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Lakota Country Times: Rosebud housing program wins top award

Filed Under: National | Technology
More on: housing, lakota country times, rosebud sioux, south dakota

GIS Technician Molina Richards accepted the award for the work done by Sicangu Wicoti Awayankapi in compiling maps to improve services on the Rosebud Reservation. Photo by Vi Waln

Rosebud’s Housing Program Wins National Award
By Vi Waln
Lakota Country Times Correspondent

ROSEBUD – The Sicangu Wicoti Awayankapi (SWA), which serves as the housing authority for the Rosebud Sioux Tribe, received a national award for their work in developing electronic maps to improve services for tribal citizens.

The award recognized the creative and unique application of innovative technologies to enhance the tribe’s overall geospatial information support (GIS) capacity development for local project initiatives. SWA and RST staff were commended for their honorable and “cooperative relationship with community, academic and business.” The National Tribal Geographic Information Support Center praised SWA’s “dedication and sense of civic responsibility to your community.”

The award was presented based on the work of the Ojinjinkta Wanji (Rosebud One) Project. The program was established by tribal resolution in April 2015. Rosebud One is a tribal data sharing and integration initiative between SWA, Tribal Land Enterprises (TLE), Sicangu Oyate Land Office (SOLO) and the Information Technology department. The project was created to develop a central tribal clearinghouse to store data collected from various tribal programs, in order to streamline services to local residents.

Molina Richards, GIS Technician for the Rosebud One project, accepted the award on behalf of SWA at a conference held in Albuquerque NM last month. She has worked hard to create maps containing information on all of the housing units maintained by SWA.

“This program was initially authorized by Amos Prue, former SWA Executive Director,” Richards said. “We hosted several meetings to coordinate the collection of data.”

A sample map shows several “layers” built into the GIS used by tribal officials to enable them to locate infrastructure in a more efficient manner. This helps greatly improve services provided to tribal citizens. For instance, the legend shows where the electric poles, curb stop, water lines and propane tanks are located for each SWA housing unit. Image courtesy Sicangu Wicoti Awayankapi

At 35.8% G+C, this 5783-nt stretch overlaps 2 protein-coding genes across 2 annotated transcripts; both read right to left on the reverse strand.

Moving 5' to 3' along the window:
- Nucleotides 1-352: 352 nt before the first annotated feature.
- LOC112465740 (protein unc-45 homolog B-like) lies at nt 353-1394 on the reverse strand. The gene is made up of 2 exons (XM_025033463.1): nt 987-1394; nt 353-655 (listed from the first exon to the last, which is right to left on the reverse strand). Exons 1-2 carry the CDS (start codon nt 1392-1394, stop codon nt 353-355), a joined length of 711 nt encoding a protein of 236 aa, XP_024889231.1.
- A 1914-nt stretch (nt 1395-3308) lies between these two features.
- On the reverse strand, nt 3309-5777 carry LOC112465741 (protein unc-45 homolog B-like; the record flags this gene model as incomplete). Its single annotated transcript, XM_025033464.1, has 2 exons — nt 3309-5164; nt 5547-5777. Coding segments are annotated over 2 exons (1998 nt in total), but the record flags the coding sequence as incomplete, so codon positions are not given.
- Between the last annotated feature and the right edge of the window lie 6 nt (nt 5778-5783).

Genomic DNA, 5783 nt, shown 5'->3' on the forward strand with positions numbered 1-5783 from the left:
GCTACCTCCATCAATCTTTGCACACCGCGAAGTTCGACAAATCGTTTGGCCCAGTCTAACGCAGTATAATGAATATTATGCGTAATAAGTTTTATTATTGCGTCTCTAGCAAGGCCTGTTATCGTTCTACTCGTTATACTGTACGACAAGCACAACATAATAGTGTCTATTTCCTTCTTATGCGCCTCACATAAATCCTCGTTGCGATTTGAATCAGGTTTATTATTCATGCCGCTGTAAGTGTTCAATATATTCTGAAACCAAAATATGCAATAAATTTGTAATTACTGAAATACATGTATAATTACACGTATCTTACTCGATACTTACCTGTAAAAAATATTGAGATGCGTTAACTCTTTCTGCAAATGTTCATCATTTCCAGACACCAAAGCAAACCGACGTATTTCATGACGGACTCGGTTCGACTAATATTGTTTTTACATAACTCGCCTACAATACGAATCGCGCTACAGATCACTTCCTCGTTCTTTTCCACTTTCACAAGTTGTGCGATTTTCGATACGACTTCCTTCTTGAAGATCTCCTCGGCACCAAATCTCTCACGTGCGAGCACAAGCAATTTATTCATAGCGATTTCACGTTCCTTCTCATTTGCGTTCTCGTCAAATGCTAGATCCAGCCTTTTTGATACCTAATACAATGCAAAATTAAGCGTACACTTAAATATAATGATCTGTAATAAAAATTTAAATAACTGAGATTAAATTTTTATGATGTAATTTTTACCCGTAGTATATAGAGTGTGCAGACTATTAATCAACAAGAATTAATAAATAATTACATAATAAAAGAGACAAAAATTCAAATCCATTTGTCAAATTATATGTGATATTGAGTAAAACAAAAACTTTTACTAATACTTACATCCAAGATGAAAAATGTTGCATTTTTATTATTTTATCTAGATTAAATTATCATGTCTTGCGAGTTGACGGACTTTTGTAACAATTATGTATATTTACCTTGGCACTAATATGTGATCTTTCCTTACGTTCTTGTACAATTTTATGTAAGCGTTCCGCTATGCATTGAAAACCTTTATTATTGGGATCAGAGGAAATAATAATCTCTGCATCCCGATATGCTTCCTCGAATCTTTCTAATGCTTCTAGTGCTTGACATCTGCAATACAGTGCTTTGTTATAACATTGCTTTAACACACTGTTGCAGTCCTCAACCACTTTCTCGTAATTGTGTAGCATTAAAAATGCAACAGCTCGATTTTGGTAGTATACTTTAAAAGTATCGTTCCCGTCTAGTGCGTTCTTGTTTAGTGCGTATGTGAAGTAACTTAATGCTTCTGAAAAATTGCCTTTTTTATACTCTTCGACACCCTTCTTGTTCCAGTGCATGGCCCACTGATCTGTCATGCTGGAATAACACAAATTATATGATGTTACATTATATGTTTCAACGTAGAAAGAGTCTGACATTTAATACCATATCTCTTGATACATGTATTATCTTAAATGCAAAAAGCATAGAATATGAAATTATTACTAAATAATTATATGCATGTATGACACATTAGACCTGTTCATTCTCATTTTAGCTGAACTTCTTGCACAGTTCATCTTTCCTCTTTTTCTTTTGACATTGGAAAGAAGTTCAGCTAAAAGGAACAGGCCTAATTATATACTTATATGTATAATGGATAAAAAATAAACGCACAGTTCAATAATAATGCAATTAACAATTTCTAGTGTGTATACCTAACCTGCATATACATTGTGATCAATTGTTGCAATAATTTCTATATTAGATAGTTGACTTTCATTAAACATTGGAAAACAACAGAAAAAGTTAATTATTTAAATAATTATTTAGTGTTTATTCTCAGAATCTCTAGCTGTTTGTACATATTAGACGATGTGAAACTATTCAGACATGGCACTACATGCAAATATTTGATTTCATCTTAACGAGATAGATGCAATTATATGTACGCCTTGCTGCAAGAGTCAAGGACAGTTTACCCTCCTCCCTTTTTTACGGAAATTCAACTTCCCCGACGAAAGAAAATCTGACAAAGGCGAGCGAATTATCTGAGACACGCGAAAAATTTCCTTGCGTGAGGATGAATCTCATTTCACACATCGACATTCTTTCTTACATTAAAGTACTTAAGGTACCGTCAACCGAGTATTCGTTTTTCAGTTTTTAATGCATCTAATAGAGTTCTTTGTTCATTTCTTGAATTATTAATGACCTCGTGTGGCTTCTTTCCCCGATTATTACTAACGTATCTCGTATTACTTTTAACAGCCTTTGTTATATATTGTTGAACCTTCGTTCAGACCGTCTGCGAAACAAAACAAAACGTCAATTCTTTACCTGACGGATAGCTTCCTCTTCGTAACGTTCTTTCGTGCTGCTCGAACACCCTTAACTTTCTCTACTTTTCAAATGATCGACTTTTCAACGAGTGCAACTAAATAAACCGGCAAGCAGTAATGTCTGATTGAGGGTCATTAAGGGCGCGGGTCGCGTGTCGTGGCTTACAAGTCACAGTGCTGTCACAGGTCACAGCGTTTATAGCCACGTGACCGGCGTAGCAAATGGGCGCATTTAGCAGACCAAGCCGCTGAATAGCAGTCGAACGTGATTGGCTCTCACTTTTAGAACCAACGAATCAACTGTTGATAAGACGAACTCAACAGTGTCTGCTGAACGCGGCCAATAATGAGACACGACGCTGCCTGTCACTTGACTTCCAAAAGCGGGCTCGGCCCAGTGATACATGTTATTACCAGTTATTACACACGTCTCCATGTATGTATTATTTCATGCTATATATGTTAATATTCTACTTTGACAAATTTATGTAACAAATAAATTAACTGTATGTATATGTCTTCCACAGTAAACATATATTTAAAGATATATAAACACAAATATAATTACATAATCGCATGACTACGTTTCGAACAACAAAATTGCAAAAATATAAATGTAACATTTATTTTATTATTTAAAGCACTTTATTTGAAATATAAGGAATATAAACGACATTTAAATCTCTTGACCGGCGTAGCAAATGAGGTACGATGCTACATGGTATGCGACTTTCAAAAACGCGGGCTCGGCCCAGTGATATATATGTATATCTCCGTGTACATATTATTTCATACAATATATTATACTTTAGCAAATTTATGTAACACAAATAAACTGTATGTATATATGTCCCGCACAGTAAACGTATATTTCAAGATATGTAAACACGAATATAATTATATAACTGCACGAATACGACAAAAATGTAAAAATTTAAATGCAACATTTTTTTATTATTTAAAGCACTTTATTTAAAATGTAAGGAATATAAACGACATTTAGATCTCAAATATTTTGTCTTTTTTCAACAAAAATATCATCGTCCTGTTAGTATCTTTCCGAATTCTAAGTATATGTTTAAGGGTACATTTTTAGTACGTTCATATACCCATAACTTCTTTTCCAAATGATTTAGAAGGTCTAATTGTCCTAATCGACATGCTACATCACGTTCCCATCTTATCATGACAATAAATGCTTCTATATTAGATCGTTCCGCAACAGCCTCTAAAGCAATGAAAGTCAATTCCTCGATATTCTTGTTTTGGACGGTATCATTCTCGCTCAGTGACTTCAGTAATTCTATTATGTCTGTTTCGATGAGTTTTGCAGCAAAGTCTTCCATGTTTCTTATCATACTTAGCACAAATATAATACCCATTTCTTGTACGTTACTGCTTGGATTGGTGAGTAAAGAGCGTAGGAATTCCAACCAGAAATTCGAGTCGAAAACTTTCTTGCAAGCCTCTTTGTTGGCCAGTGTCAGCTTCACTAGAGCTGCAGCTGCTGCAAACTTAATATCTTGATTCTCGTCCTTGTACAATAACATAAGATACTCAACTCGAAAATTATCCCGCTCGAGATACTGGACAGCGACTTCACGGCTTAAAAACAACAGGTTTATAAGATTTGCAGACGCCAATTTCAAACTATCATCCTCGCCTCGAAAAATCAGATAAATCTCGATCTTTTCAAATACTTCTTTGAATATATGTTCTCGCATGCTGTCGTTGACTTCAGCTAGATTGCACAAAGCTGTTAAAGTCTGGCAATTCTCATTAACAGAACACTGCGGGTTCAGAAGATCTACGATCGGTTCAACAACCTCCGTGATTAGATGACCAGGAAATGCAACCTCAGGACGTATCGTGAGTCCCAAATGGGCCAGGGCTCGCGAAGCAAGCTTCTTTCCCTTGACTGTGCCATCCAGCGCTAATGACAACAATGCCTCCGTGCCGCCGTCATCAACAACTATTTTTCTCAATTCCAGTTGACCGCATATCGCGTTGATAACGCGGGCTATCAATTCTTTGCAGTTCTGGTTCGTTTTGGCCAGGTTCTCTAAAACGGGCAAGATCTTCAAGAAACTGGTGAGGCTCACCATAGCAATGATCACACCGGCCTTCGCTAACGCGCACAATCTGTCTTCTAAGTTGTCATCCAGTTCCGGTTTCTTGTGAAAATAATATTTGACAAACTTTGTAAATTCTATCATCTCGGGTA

Sinte Gleska University is another collaborator in this program. The tribal university has indicated a willingness to develop a GIS curriculum and offer courses to local students.

Today, the computer program which houses the data is stored on a server at the Tribal IT department in downtown Rosebud.

“Dion Reynolds, IT Director, did an excellent job building the server which currently houses all of our data,” Richards said. In addition, the E-911 project continues to incorporate physical addresses into the system at the IT Department. By collaborating with the E-911 program, houses and demographics are easily identified for fire departments, hospitals, police departments and homeland security. The system helps to make some tasks easier to complete by tribal workers.

For example, the data now in place enables an SWA maintenance worker to locate a variety of information on a housing unit through a GIS app on a Samsung Galaxy Note 4 android phone. The app will allow authorized users to determine exactly where a curb stop is located in the event that the water source needs to be turned off for repairs. Other information included are demographics identifying SWA housing units, such as 911 addresses assigned by the tribe, as well as the locations of utility poles, water lines, septic tanks, fire hydrants and propane tanks.

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Currently, SWA employees working in the inspection, occupancy, maintenance and construction departments use the GIS information in the course of their everyday jobs. Maintenance crews can track housing units needing repair using the app. The data will also allow authorized users to monitor the number of units that are inspected each month or year.

The information in the app continues to be expanded. There are many layers which could be added, according to Richards. Some of those could include the physical location of the homes where cancer and/or dialysis patients live. This information would better equip emergency service providers in reaching out to those who might need emergency transportation during inclement weather. In addition, the GIS information could be shared with public safety employees, such as police officers and emergency medical response teams, to help them quickly locate a home needing emergency services or transport.

For more information, please call SWA at 605-747-2203.

(Vi Waln is an enrolled citizen of the Sicangu Lakota Nation and is a nationally published journalist.)

Find the award-winning Lakota Country Times on the Internet, Facebook and Twitter and download the new Lakota Country Times app today.

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